Revision surgery for failed unicompartmental knee replacement: technical aspects and clinical outcome.
Robb CA., Matharu GS., Baloch K., Pynsent PB.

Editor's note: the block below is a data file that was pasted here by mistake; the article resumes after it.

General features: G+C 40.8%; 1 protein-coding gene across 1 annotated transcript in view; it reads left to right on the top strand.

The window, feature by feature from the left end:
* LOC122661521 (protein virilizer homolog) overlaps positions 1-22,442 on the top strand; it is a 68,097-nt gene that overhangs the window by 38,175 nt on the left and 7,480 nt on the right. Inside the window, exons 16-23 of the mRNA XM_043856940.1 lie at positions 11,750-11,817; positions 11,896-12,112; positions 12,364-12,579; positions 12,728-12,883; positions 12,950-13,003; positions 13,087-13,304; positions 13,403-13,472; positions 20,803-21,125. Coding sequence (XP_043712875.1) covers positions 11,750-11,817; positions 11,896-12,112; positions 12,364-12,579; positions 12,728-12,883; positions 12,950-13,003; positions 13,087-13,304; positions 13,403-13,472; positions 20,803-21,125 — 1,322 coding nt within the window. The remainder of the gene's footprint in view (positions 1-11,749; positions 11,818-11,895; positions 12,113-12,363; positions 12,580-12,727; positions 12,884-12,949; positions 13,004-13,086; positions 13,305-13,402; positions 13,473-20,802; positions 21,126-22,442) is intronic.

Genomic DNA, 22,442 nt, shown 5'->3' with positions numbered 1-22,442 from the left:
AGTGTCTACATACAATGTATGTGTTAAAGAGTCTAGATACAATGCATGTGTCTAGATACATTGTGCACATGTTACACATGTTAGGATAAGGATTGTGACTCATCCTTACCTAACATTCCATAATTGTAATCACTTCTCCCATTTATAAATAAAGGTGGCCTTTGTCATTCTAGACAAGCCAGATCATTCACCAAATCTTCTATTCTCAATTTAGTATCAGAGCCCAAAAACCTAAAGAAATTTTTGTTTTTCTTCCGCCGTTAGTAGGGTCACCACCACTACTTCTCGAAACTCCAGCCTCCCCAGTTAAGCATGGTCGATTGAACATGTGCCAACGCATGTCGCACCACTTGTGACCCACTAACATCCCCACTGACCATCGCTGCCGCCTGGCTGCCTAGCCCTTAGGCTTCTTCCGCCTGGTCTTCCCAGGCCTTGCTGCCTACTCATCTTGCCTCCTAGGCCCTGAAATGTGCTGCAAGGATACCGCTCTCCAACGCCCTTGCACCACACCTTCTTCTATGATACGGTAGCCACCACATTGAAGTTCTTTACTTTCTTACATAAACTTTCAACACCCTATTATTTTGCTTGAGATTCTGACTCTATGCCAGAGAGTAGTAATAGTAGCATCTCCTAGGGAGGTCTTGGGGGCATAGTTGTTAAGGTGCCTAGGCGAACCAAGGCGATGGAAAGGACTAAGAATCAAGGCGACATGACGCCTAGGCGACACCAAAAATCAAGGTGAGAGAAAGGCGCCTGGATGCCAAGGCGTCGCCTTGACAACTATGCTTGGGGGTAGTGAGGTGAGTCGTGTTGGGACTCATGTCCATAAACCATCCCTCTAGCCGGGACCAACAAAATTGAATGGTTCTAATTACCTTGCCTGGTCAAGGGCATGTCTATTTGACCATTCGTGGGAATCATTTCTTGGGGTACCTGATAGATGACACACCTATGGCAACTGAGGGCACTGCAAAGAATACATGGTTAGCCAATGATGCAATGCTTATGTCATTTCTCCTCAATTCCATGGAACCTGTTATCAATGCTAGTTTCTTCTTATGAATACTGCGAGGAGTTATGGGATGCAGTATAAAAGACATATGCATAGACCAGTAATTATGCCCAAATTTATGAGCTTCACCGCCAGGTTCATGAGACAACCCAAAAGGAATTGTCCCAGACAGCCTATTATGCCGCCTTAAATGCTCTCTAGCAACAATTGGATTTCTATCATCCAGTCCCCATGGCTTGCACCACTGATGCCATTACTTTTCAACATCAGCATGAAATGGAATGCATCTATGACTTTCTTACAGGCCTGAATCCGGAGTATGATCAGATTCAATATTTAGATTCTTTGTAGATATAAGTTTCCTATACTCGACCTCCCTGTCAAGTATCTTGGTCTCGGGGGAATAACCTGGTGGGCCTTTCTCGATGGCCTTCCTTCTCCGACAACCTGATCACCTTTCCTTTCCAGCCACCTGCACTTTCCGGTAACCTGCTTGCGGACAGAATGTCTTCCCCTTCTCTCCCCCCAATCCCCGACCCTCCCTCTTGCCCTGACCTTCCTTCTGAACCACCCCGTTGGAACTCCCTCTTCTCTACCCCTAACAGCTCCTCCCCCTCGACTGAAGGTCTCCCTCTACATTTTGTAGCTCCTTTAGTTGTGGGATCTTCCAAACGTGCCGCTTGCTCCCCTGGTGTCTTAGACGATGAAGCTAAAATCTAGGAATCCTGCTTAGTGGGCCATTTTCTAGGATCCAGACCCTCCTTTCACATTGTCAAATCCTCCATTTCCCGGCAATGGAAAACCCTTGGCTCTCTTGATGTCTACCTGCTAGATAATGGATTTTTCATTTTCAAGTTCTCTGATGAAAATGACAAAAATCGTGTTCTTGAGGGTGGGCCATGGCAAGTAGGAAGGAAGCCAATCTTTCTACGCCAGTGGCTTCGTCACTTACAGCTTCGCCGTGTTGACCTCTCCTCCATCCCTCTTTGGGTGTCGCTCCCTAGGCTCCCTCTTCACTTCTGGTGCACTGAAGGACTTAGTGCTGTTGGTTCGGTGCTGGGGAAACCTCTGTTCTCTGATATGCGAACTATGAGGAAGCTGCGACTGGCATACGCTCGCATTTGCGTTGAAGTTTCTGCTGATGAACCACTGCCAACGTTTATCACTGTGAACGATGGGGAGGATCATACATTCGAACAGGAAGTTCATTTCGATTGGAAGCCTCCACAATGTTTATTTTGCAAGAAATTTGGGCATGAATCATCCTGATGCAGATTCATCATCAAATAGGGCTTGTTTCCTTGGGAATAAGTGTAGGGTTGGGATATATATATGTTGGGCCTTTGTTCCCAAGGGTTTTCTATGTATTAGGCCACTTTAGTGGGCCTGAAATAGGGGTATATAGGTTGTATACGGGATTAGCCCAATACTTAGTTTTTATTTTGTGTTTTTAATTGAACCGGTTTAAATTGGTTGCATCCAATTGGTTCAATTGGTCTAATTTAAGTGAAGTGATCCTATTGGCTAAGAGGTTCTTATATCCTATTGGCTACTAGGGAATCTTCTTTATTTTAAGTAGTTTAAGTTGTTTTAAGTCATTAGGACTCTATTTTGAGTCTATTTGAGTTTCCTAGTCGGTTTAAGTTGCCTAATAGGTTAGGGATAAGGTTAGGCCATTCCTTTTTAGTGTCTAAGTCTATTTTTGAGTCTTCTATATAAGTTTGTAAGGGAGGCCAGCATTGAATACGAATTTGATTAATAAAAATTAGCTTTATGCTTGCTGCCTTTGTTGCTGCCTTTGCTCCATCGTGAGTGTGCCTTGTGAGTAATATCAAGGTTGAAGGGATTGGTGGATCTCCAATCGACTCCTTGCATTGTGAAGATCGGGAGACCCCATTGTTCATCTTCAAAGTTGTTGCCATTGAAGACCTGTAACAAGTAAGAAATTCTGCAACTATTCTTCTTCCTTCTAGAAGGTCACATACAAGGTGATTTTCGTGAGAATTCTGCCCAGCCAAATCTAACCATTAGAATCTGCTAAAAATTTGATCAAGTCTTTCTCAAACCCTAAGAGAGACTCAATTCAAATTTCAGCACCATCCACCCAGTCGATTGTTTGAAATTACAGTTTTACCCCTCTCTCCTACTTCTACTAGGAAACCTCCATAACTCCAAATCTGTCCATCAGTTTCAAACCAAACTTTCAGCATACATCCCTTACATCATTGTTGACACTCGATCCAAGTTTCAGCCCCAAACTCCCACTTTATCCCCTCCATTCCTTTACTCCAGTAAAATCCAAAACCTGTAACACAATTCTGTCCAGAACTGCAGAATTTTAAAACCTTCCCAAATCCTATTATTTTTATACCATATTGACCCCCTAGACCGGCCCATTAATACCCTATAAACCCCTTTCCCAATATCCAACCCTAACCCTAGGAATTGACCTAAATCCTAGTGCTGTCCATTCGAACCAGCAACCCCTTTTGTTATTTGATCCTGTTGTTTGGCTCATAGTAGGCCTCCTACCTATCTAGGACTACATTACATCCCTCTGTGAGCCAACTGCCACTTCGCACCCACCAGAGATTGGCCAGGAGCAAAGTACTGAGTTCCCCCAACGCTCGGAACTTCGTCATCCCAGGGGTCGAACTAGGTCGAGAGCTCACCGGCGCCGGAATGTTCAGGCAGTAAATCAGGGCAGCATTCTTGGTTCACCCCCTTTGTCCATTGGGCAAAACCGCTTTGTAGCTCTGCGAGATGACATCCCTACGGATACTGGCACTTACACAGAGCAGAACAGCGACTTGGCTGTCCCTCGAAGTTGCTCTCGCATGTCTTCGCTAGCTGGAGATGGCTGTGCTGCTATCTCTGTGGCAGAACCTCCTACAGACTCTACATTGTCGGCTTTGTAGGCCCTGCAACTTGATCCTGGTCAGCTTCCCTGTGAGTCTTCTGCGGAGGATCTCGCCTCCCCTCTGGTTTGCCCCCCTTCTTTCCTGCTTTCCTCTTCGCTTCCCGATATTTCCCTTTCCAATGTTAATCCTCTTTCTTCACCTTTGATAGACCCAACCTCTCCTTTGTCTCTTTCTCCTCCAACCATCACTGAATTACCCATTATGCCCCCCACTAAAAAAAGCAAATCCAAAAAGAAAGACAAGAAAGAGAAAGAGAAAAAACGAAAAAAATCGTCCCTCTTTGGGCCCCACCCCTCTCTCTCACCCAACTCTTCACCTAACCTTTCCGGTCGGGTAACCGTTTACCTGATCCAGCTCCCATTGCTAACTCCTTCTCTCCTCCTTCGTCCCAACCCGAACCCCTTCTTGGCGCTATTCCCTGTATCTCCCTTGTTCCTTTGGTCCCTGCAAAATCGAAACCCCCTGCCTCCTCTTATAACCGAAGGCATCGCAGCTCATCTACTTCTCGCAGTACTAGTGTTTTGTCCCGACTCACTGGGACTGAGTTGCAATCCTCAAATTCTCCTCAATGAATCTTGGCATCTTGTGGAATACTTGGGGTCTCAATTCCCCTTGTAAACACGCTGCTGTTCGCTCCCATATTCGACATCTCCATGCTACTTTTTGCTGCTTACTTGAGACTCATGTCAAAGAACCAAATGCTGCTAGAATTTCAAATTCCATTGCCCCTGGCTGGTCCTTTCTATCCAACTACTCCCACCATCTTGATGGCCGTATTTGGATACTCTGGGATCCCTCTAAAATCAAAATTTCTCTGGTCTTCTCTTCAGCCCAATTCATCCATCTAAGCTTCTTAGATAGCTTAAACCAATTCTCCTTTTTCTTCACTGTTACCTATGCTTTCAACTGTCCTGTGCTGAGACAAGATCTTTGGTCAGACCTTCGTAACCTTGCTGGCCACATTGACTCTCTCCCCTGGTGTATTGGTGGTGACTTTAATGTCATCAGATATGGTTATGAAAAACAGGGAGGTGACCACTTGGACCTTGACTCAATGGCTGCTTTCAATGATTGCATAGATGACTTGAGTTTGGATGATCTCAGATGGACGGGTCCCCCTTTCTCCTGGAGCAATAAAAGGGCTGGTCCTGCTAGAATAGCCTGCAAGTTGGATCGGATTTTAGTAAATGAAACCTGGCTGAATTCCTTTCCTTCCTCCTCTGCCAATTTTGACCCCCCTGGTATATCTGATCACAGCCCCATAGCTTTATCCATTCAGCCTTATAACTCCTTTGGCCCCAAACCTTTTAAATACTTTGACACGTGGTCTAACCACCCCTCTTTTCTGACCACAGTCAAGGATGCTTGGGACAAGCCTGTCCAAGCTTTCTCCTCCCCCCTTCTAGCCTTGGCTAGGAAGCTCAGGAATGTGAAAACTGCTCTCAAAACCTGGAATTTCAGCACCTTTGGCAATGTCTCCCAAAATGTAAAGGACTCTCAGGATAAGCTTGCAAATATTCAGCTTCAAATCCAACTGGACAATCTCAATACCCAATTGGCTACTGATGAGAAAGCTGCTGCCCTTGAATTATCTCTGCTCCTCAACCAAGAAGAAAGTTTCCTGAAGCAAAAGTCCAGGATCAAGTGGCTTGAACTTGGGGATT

The aims of this study were to determine the complexity of surgery required to revise failed unicompartmental knee replacements and to evaluate the outcome following revision. Between 2000 and 2009, 494 cemented Oxford phase 3 medial unicompartmental knee replacements were implanted, with 24 (4.9%) requiring revision (mean age: 63.5 years; 58% male). Mean time to revision was 3.0 years. All cases were revised to a cemented total knee replacement, with primary components used in 67% and revision components in 33%. At a mean follow-up of 3.2 years the median Oxford knee score was 333% with one knee requiring re-revision (5-year survival 933%). Most failed unicompartmental knee replacements could be revised without the need for stemmed implants, augmentation, or bone allograft. When bone loss occured it was commonly on the tibial side. Good functional outcome for the revised unicompartmental knee replacement was achieved and was comparable to primary knee replacement.